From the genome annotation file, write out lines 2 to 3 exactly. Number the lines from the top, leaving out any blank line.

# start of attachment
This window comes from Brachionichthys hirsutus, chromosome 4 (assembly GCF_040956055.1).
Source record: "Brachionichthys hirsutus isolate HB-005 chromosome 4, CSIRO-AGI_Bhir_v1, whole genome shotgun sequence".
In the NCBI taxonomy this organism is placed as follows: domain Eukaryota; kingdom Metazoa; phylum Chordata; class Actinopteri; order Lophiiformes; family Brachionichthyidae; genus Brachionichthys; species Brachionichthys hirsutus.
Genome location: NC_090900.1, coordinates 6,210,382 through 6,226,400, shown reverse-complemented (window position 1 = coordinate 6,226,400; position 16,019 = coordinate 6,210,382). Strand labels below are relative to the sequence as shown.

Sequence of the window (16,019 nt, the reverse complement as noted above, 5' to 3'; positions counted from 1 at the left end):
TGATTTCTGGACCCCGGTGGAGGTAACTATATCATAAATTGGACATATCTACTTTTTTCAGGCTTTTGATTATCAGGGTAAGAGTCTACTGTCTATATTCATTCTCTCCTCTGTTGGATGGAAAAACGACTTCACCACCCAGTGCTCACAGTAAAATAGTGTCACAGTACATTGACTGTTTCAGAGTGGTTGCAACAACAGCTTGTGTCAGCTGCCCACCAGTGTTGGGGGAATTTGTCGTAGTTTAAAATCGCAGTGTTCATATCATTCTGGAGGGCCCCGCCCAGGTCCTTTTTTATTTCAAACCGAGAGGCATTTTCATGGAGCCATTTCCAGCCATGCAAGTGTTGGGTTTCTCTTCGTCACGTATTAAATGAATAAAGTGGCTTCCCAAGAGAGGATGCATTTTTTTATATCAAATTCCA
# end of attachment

Source record: "Brachionichthys hirsutus isolate HB-005 chromosome 4, CSIRO-AGI_Bhir_v1, whole genome shotgun sequence".
In the NCBI taxonomy this organism is placed as follows: domain Eukaryota; kingdom Metazoa; phylum Chordata; class Actinopteri; order Lophiiformes; family Brachionichthyidae; genus Brachionichthys; species Brachionichthys hirsutus.